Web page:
Don’t Take it Too Seriously…seriously

I was editing one of my stories tonight trying to get everything j-u-s-t right. I went back through it twice, checking each line and paragraph, talking through dialogue out loud and speaking sentences to ensure the proper punctuation.

And it’s a funny thing about editing–at least for me. Each time I go through a story, I can almost always find one more tweak or two; something I didn’t catch in the first edits. I don’t see it as a bad thing. Editing happens in layers and I figure each time I read through a story it gets a little clearer, a little tighter, a little more powerful.

However, when I’m going through a story and start finding lots of tweaks and needs for changes it tells me I’ve got a lot more readthroughs ahead of me.

Yeah.

So back to my original thought–I was reworking this story trying to shine it up as best I could for a looming submission deadline. We’ve all been there. And for this submission I really want to send in my best possible work. So I scoured through it, yet again, looking for issues, rereading passages out loud and so on. Except I felt like I was scraping at it.

I was trying to force perfection.

I walked away from the story and decided to work on this post instead. I realized I was stressing over it and trying to “make it fit” the round hole to nail a publication. And I know you’re sitting there thinking, “Yeah. That’s what you do. It’s how you get it published. So, what’s the problem?”

And really, you’re correct. More or less. It is the end game and goal. If your submission is full of grammaticals and typos and plot fails, yeah it’s probably not getting picked up. However (have you noticed I love that segue?), sometimes you have to let it be.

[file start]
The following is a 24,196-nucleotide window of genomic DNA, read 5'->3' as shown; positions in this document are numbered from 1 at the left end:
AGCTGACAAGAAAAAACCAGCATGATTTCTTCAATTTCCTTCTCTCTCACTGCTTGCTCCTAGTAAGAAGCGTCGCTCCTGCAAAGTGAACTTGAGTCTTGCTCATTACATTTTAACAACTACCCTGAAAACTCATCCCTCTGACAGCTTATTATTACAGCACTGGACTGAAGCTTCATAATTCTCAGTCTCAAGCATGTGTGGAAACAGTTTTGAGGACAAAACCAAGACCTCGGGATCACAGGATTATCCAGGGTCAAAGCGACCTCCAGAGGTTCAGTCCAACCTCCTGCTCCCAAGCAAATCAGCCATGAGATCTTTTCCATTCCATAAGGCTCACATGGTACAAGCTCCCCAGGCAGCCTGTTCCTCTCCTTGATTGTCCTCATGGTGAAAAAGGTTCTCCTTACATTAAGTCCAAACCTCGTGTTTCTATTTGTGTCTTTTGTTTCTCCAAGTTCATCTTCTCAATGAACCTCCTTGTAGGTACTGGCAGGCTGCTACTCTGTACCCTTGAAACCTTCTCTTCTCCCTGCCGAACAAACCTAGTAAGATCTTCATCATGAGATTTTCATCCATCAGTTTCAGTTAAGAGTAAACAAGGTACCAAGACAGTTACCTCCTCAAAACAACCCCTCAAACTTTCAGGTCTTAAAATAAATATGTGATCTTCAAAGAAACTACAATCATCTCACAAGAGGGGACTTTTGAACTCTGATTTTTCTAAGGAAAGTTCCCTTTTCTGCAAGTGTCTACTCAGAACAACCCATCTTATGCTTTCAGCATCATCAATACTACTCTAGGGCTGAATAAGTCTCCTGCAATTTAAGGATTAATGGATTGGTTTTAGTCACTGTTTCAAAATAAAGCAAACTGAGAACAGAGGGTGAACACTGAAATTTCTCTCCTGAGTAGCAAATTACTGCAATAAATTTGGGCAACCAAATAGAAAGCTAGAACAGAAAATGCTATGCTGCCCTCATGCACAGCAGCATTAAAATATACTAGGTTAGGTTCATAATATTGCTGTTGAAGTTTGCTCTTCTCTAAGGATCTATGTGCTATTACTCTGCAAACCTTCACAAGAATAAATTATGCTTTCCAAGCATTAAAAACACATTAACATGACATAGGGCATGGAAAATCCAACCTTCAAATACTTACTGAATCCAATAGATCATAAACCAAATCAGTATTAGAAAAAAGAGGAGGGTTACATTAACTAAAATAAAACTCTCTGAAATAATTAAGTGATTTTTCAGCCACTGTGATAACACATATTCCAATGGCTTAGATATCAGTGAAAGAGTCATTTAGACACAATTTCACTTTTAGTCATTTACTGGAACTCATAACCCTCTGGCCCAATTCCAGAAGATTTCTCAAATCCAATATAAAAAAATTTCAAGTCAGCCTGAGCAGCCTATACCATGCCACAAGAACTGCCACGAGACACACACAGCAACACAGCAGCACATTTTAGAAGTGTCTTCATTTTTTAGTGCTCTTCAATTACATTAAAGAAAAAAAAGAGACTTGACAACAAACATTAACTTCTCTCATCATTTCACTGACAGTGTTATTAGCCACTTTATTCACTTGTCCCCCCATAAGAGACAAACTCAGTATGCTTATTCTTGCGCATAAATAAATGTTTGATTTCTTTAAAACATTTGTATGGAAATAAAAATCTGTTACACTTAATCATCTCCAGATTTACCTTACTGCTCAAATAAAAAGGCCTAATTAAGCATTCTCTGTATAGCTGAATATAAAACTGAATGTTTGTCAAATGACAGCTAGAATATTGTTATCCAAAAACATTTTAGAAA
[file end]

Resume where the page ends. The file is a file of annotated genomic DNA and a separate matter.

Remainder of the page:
Your stories are your children in a very real sense and sometimes you have to send them out in the world. If they’re not perfect, they may stumble and fail, but it doesn’t mean they’re bad or worthless.

I’ve had two publications happen now where I was not asked for edits. Sounds pretty cool right? Well, in a word, no. The fact is, those two were taken as is and set to publication without any other eyes on them. They were, in fact, not perfect because once I read them in said anthologies I winced each time I came across something that should have been edited.

The point is, my stories are never absolutely perfect and that’s okay. I edit them the best I can and send them off. If the story is solid, if it builds tension and overall drop kicks the reader, or at least slams them up against the wall by the end, the little things can get fixed . . . or in some cases overlooked.

Write your stories and edit them for all your worth. BUT, do not lose sleep over it. Send your best efforts out and let the world take a peek. Even if you get a rejection, it gives you another chance to read through it again and fire it out another time. Sooner or later it will get there. Life is about falling short, picking yourself up again and getting back in the game over and over until you get it.

I talked with a friend of mine about happy accidents and that sometimes a story may fail with one press or publisher, but actually ends up in a better place later on (thanks Tim!). It’s happened to both of us, and I do have a little faith in the fact that stories find the right homes at the right time. I believe it whole heartedly because I’ve watched it happen several times. I’ve submitted stories I thought were a perfect fit, only to have them rejected, and then later picked up in a way that I was happier about after the fact.

So trust in your muses and your guides, or whatever you prefer to call them (the mad scientist prodding your cortex in a jar if you care to follow that Matrix road).

And above all, don’t beat your children until they become something they’re not. Let them breathe. Guide them but don’t micro-manage them. Send them out into the world and allow them to find their way because sooner or later they will make you proud. Promise.

Now I have to get this out and go submit my story. I’m tired of editing it and I’ve done the best I can. If it fails where I’m sending it, there’s another market just waiting for it. Wish me luck . . .

Craig

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